Sunday, April 15, 2007

Women, government launch campaign against sexual violence

FREETOWN, 4 April 2007 (PlusNews) - Thousands of women recently marched against sexual violence in the main streets of Sierra Leone's capital, Freetown, as part of a new initiative to end all violence against women; girls as young as 10 years took part in the demonstration that blocked traffic in many parts of the city.
The Ministry of Social Welfare, Gender and Children's Affairs, in conjunction with more than 30 women's rights groups, launched the campaign against the sexual violence that has often been linked to HIV/AIDS among women in this postwar country.
Sierra Leone's first network for women living with HIV/AIDS, 'The Voice of Women', aims to be up and running later this month. Network organisers envision it not only as an advocacy platform but as a safe haven from the stigma that HIV-positive people often suffer.
"In society we find ourselves stigmatised. People tend to outcast people, especially positive women," said one of the network's 12 founders, who spoke on condition of anonymity.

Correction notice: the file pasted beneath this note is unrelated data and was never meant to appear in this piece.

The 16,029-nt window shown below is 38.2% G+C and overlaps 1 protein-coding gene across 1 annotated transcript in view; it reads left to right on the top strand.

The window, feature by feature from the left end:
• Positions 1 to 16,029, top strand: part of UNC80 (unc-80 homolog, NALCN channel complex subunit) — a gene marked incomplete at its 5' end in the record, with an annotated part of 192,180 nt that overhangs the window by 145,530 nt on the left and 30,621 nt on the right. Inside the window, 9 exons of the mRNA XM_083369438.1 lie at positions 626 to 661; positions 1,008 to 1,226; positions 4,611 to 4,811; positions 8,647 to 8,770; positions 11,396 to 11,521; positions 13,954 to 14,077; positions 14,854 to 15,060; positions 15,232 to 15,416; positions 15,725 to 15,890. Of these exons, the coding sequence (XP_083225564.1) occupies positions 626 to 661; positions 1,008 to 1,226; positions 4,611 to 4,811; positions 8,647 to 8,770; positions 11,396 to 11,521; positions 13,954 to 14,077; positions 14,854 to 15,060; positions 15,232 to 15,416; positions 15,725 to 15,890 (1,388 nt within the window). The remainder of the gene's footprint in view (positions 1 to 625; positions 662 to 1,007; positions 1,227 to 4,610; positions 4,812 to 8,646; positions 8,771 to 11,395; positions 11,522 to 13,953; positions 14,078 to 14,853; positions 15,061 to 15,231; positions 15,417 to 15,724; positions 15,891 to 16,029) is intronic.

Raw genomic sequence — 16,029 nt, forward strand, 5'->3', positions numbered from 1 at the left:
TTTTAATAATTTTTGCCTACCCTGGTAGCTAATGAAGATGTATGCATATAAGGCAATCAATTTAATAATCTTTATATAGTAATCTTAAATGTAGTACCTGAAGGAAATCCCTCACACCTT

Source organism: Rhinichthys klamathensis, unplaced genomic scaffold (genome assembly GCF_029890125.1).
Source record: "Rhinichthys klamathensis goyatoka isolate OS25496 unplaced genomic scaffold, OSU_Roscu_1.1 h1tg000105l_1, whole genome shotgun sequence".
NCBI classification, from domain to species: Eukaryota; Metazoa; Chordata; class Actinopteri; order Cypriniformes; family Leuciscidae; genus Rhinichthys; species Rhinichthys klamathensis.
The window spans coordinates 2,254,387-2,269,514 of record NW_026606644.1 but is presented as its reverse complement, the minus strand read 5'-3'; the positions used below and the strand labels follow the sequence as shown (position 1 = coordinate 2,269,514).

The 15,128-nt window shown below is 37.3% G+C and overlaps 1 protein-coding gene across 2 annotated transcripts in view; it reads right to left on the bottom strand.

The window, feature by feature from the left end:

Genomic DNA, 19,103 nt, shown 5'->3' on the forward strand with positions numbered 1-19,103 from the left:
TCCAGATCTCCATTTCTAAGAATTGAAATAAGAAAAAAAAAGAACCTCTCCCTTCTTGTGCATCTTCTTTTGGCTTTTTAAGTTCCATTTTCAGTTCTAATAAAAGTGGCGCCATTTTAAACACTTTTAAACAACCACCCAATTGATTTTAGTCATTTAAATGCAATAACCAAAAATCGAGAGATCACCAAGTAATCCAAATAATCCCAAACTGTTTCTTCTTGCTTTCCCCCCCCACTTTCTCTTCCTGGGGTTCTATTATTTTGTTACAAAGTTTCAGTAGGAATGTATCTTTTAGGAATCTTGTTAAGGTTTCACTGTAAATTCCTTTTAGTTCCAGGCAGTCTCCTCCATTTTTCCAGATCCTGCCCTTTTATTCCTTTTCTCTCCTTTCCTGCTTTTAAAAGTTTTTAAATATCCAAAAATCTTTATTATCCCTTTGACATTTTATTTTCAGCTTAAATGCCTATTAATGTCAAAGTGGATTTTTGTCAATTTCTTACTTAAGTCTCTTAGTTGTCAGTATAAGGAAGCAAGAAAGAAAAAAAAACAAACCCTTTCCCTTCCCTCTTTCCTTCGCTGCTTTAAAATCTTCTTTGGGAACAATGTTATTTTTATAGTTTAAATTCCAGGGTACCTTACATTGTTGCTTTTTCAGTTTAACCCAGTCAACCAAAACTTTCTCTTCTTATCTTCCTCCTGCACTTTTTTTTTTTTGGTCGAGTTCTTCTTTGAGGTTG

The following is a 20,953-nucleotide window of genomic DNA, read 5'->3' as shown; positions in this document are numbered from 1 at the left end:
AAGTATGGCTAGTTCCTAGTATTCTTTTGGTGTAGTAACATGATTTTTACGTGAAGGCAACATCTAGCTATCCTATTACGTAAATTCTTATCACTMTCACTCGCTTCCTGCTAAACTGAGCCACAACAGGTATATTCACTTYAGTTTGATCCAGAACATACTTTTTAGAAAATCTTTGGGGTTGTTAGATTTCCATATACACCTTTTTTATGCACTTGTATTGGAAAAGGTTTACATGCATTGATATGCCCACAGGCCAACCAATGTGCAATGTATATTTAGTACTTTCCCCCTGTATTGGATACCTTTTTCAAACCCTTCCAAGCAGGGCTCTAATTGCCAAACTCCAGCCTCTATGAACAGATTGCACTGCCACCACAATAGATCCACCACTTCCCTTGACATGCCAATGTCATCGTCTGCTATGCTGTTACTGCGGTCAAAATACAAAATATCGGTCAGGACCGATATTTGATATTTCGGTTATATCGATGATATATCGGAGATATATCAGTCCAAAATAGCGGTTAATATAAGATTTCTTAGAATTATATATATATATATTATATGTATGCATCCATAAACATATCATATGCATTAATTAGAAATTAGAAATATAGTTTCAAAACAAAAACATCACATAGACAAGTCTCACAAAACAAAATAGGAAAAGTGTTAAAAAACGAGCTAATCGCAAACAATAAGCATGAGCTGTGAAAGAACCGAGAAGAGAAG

She contracted the virus from her husband in 2000, and has already lost one of her daughters to an AIDS-related illness. "Nobody wants to come around you, fearing that they could contract HIV/AIDS," she said.
Government initiatives with a special focus on rural areas will include information campaigns on radio, targeting both men and women in interactive lectures and seminars for women.
Rape was commonly used as a tool of war during more than a decade of conflict in Sierra Leone, where women and girls were often used as sex slaves.
Since the end of the war, rape has increased, especially of children, according to the Sierra Leone Police Family Support Unit (FSU), which is responsible for investigating abuses of women's and children's rights.
According to the FSU, 65 percent of rape cases reported to the police in 2006 involved teenage girls under the age of 18, while a report by the United States State Department in the same year found that rape was underreported, and indictments rare.
A reluctance to pursue justice for women, combined with limited economic opportunities, created a culture of impunity for perpetrating violence against women in Sierra Leone, the State Department said.
UNAIDS has estimated HIV prevalence in Sierra Leone at 1.5 percent, with the government indicating that approximately 50,000 people are infected.

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